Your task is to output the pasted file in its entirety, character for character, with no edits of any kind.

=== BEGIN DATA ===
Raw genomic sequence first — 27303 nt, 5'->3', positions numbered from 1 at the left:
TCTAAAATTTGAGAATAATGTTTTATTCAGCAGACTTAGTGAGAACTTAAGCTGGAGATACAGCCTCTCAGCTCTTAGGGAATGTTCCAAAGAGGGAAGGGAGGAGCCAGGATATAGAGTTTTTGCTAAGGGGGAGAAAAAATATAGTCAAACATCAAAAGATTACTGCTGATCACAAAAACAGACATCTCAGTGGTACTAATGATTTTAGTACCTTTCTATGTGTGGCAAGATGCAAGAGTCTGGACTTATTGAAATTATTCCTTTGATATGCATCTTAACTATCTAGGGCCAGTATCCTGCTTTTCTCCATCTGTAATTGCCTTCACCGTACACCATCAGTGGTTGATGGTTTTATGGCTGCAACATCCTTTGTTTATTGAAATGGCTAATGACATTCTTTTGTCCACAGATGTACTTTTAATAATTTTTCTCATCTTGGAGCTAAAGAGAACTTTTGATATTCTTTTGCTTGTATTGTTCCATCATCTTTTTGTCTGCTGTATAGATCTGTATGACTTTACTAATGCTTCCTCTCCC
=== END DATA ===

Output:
Raw genomic sequence first — 27303 nt, 5'->3', positions numbered from 1 at the left:
TCTAAAATTTGAGAATAATGTTTTATTCAGCAGACTTAGTGAGAACTTAAGCTGGAGATACAGCCTCTCAGCTCTTAGGGAATGTTCCAAAGAGGGAAGGGAGGAGCCAGGATATAGAGTTTTTGCTAAGGGGGAGAAAAAATATAGTCAAACATCAAAAGATTACTGCTGATCACAAAAACAGACATCTCAGTGGTACTAATGATTTTAGTACCTTTCTATGTGTGGCAAGATGCAAGAGTCTGGACTTATTGAAATTATTCCTTTGATATGCATCTTAACTATCTAGGGCCAGTATCCTGCTTTTCTCCATCTGTAATTGCCTTCACCGTACACCATCAGTGGTTGATGGTTTTATGGCTGCAACATCCTTTGTTTATTGAAATGGCTAATGACATTCTTTTGTCCACAGATGTACTTTTAATAATTTTTCTCATCTTGGAGCTAAAGAGAACTTTTGATATTCTTTTGCTTGTATTGTTCCATCATCTTTTTGTCTGCTGTATAGATCTGTATGACTTTACTAATGCTTCCTCTCCC